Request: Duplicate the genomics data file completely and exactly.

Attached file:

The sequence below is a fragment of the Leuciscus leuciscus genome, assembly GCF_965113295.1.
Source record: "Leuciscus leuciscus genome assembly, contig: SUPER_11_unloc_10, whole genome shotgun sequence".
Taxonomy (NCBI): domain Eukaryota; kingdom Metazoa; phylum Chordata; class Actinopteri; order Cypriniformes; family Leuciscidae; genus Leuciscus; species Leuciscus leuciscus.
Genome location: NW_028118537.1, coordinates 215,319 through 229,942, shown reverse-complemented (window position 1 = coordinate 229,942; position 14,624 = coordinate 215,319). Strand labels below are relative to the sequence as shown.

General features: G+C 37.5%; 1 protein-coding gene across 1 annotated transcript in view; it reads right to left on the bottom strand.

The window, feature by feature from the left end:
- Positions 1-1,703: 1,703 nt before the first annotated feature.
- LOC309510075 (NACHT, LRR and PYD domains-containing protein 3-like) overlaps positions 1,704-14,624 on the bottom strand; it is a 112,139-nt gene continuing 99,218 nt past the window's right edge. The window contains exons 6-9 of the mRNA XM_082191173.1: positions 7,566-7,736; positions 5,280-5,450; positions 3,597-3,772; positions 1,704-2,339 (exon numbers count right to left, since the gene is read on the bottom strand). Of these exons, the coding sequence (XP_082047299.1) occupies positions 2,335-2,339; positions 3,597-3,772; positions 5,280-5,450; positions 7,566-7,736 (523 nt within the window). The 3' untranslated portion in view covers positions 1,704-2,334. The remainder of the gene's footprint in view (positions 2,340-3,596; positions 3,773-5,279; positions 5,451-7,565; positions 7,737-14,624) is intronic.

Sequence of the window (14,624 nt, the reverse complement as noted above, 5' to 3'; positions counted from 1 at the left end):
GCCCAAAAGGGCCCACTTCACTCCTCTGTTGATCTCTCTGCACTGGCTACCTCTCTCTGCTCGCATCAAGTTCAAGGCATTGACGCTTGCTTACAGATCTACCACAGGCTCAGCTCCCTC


The sequence below is a fragment of the Leuciscus leuciscus genome, assembly GCF_965113295.1.
Source record: "Leuciscus leuciscus genome assembly, contig: SUPER_11_unloc_10, whole genome shotgun sequence".
Taxonomy (NCBI): domain Eukaryota; kingdom Metazoa; phylum Chordata; class Actinopteri; order Cypriniformes; family Leuciscidae; genus Leuciscus; species Leuciscus leuciscus.
Genome location: NW_028118537.1, coordinates 215,319 through 229,942, shown reverse-complemented (window position 1 = coordinate 229,942; position 14,624 = coordinate 215,319). Strand labels below are relative to the sequence as shown.

General features: G+C 37.5%; 1 protein-coding gene across 1 annotated transcript in view; it reads right to left on the bottom strand.

The window, feature by feature from the left end:
- Positions 1-1,703: 1,703 nt before the first annotated feature.
- LOC309510075 (NACHT, LRR and PYD domains-containing protein 3-like) overlaps positions 1,704-14,624 on the bottom strand; it is a 112,139-nt gene continuing 99,218 nt past the window's right edge. The window contains exons 6-9 of the mRNA XM_082191173.1: positions 7,566-7,736; positions 5,280-5,450; positions 3,597-3,772; positions 1,704-2,339 (exon numbers count right to left, since the gene is read on the bottom strand). Of these exons, the coding sequence (XP_082047299.1) occupies positions 2,335-2,339; positions 3,597-3,772; positions 5,280-5,450; positions 7,566-7,736 (523 nt within the window). The 3' untranslated portion in view covers positions 1,704-2,334. The remainder of the gene's footprint in view (positions 2,340-3,596; positions 3,773-5,279; positions 5,451-7,565; positions 7,737-14,624) is intronic.

Sequence of the window (14,624 nt, the reverse complement as noted above, 5' to 3'; positions counted from 1 at the left end):
GCCCAAAAGGGCCCACTTCACTCCTCTGTTGATCTCTCTGCACTGGCTACCTCTCTCTGCTCGCATCAAGTTCAAGGCATTGACGCTTGCTTACAGATCTACCACAGGCTCAGCTCCCTC